Horse stance training is very important in Kung Fu, especially the southern systems of Shaolin. Most of the old timers keep talking about how hard they trained in the old days. It sounds as though only in the “old days” were people working hard. Today’s kung fu practitioners are not as good as those of long ago. Can this really be true?
When I was a beginner student at the San Francisco Hung Sing School under the teaching of late grandmaster Lau Bun, I only did the horse stance training for about six weeks. That was because I had a previous kung fu background. However, I had heard the other students discussing how in the old days everybody trained the horse stance at least for six months. I believed this for long time because I had not seen the previous students training and practicing. But all the students who began their training at the same time as I did (and even afterward) did not train the horse stance for that long. There were some who were made to train the horse stance for six months and longer because they did not attend classes regularly.
I interviewed some of my elder Sihings (senior classmates) privately later. These people were older than me by age and had training at least five to ten years before my time. I found out that they had not trained the horse stance for six month either and that their older classmates had told them the same tale about how the training was harder in the gold daysh. So it was clear to me that only the talk was handed down from the good “old days”! Of course, some of the hard working and serious students did take a good amount of time to learn and train their horse stances correctly, but that was only one out of the hundreds.
The choy li fut kung fu horse stance form is called the Ng Lun Ma (Five Wheel Stances). The reason it is called Five Wheel is because wheel or lun in Cantonese means one round, similar to the next round, the next turn or taking turns. The choy li fut kung fu only holds each stance for few seconds, which takes up to two hours to complete the whole horse stance form. Most the schools only have their students practice the stance form by holding each posture for only one second.
For the past three years when I was visiting China frequently, I came across many choy li fut schools which don’t teach the traditional choy li fut horse stance forms anymore. Some schools just pick out few of the main stances to work with their students. Some instructors made their students do horse sitting for long time as the other southern Shaolin kung fu systems do but those instructors did not have many students studying with them. Again, those instructors told the students that in the “old days”, they had to hold the horse stance standing position for an extended period of time before they could learn any kung fu forms.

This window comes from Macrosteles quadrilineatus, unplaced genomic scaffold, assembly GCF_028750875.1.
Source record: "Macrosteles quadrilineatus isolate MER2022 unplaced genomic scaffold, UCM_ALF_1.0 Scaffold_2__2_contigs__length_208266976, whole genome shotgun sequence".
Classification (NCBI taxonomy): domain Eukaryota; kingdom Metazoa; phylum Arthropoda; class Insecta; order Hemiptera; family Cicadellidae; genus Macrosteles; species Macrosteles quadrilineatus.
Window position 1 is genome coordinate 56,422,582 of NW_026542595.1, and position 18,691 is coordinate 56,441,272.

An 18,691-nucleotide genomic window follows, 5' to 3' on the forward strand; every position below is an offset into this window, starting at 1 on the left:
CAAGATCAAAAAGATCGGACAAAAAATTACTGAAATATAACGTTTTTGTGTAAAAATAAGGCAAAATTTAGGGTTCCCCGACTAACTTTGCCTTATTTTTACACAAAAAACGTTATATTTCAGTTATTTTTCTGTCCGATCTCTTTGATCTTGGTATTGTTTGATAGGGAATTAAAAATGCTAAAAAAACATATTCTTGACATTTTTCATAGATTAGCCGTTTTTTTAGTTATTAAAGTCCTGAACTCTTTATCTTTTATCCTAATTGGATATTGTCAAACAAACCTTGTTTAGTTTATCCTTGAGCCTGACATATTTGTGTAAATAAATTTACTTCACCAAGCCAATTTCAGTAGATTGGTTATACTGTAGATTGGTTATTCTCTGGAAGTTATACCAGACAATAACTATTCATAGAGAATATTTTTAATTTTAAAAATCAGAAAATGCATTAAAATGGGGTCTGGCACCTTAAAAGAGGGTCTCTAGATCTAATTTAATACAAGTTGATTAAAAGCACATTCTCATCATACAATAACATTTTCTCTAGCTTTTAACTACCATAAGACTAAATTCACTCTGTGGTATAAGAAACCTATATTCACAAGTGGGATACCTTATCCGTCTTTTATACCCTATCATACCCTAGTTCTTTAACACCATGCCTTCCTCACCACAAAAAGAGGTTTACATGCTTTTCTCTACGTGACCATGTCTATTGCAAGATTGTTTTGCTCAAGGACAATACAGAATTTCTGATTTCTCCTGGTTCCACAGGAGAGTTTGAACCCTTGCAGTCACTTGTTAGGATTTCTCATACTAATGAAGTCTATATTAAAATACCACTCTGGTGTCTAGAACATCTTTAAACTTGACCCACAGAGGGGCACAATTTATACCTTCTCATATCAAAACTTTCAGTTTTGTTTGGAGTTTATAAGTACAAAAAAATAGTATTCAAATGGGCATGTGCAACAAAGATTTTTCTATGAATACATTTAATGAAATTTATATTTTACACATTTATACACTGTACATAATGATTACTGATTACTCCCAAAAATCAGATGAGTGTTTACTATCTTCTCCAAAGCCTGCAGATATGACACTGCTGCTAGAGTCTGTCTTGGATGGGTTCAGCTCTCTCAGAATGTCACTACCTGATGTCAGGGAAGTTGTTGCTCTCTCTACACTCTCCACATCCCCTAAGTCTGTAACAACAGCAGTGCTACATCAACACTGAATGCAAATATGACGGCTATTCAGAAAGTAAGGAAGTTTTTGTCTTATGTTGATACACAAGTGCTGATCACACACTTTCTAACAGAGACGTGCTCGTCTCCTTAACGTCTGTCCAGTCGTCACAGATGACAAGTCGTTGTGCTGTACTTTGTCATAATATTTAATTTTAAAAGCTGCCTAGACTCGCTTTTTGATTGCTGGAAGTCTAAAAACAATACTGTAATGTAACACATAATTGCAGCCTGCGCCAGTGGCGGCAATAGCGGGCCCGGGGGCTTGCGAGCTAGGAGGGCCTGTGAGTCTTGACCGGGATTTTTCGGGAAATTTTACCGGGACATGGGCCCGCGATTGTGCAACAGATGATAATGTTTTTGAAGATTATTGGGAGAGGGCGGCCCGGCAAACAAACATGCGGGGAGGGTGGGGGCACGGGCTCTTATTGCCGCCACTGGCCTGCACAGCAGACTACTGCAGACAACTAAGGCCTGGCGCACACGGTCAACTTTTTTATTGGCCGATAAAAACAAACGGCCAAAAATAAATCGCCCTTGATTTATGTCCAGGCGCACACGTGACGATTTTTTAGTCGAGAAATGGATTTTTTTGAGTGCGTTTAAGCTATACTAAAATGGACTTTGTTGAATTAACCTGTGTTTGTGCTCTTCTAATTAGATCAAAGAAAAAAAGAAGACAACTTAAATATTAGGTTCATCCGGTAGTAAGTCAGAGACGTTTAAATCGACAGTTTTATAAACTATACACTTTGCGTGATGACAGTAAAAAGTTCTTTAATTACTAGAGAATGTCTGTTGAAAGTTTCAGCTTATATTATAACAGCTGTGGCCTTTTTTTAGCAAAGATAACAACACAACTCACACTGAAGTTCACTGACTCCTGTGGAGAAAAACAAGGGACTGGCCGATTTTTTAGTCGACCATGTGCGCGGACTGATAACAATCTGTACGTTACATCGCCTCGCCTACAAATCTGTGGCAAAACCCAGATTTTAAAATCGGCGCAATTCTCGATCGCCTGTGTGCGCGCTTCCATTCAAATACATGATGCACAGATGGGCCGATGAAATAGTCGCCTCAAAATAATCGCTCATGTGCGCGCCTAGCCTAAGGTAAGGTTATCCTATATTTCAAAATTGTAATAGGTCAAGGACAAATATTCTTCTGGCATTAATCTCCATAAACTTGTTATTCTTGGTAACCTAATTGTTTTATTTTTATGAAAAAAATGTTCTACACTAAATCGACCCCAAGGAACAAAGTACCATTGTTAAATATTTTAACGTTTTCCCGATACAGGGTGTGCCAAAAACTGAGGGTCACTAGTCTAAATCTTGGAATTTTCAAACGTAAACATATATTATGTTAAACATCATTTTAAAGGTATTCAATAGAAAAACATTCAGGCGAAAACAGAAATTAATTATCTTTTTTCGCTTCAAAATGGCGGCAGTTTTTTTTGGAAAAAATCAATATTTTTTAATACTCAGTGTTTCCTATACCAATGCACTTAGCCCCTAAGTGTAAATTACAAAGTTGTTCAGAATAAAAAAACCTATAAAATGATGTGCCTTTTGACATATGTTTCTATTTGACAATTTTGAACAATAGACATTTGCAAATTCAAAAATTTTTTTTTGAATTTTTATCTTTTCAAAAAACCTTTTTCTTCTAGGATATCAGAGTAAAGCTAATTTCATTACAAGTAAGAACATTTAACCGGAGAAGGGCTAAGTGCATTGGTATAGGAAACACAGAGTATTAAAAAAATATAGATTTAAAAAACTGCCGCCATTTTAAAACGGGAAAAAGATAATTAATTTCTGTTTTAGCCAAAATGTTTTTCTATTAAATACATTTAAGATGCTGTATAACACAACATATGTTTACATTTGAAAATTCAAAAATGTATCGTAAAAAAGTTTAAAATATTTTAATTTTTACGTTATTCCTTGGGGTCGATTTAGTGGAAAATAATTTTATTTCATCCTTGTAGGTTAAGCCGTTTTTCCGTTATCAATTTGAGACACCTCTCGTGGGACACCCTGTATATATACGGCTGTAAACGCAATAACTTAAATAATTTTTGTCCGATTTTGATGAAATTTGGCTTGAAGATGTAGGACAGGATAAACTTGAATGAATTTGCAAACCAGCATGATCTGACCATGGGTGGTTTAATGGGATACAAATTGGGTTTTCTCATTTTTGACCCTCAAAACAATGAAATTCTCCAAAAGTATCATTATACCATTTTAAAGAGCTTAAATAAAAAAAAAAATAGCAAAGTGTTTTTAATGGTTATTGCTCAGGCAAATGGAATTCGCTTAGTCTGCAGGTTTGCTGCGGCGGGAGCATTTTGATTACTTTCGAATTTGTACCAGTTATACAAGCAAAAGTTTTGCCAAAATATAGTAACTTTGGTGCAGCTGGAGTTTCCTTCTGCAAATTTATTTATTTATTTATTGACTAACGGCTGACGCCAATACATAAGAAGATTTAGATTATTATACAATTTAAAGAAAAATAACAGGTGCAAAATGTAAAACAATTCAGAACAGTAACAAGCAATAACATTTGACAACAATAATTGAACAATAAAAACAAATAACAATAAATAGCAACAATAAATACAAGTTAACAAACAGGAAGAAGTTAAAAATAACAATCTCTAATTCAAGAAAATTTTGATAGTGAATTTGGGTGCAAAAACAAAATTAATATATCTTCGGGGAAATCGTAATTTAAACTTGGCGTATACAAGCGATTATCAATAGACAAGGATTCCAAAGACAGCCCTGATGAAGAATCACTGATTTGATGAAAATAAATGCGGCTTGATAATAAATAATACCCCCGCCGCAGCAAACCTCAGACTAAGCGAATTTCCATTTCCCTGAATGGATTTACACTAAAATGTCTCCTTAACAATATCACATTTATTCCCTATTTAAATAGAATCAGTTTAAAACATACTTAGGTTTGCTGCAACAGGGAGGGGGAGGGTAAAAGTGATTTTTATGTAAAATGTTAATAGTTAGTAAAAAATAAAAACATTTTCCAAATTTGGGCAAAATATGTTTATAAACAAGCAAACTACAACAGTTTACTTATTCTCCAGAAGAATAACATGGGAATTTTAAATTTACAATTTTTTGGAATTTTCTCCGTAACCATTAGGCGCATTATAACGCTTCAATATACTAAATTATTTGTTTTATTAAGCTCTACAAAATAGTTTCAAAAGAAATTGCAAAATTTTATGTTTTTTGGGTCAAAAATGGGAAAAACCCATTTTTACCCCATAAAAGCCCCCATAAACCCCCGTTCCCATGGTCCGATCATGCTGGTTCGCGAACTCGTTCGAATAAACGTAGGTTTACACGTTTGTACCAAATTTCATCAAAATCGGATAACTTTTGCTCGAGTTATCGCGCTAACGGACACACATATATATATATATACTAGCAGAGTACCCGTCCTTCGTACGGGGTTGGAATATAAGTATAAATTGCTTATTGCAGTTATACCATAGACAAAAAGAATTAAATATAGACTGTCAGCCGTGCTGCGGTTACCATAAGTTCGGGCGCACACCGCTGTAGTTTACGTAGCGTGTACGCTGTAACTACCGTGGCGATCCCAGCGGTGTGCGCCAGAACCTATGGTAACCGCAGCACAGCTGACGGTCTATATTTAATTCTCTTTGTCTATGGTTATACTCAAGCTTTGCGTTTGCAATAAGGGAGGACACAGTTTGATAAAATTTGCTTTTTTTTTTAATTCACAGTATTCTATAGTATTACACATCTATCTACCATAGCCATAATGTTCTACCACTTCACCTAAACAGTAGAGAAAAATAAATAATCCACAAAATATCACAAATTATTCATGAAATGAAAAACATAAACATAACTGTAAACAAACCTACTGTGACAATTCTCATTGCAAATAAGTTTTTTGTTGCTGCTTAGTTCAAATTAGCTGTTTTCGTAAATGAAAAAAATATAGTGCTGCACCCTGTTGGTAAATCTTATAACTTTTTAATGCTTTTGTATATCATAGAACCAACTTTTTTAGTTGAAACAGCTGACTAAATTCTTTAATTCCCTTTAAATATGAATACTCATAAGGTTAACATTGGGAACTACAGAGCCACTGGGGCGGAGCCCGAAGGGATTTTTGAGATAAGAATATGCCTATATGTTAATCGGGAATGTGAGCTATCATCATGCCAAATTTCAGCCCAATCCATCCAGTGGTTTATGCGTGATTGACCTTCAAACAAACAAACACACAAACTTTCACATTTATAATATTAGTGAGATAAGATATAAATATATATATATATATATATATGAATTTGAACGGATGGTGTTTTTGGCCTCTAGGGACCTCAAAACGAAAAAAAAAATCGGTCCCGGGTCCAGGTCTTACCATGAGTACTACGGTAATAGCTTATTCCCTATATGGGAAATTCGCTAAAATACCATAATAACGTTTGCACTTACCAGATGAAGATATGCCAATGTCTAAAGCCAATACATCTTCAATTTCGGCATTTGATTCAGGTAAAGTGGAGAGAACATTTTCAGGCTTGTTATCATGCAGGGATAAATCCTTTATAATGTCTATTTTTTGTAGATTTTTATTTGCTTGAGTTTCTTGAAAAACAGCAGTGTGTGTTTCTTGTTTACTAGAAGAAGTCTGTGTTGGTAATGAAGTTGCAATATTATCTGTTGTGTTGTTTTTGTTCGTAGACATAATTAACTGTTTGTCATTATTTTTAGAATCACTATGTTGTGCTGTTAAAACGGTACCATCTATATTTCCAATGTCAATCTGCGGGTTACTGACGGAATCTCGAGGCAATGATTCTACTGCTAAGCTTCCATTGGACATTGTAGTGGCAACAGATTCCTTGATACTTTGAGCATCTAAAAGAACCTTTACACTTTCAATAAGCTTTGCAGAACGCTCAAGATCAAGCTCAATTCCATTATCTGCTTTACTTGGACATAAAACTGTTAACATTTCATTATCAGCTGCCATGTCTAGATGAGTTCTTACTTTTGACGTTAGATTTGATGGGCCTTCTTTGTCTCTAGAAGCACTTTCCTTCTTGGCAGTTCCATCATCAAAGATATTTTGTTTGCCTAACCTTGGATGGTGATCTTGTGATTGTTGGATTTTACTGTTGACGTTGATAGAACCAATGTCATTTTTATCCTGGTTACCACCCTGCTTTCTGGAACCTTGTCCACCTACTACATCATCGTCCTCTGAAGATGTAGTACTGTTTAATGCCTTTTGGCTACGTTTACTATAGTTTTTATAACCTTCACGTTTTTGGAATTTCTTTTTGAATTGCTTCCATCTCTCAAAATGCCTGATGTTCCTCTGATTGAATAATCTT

Is it necessary or important to hold the horse stance position for a long time? My answer is NO. There were three reasons that the “old days” had to make kung fu students to hold the stance for long time: 1) to test whether the students had the patience for learning kung fu or not. 2) the instructor didn’t have enough teaching material to hold the students’ attention for a long enough period of time for him to make a living. 3) to test the students’ sincerity and morality before he handed down the arts to him. I believe only holding one stance position for a long period is wasting time. You must practice the stances to build up the leg muscles and at the same time you can learn other fighting techniques as well. When the practitioner only practices horse stance then only the horse stance has power. Once he moves to a different stance the muscles are not the same. He can lose his balance and the opponent can attack him at that moment. Therefore, I say it is important to practice the stances, but not necessary to hold one stance for too long of time.
Finally, you take a look at the best fighters in the world, I don’t believe that holding horse stance position for a long time is what made them a fighting champion!
September 2008 Inside Kung-Fu
Source: Grandmaster Doc-Fai Wong writes a bi-monthly column for Inside Kung-Fu.
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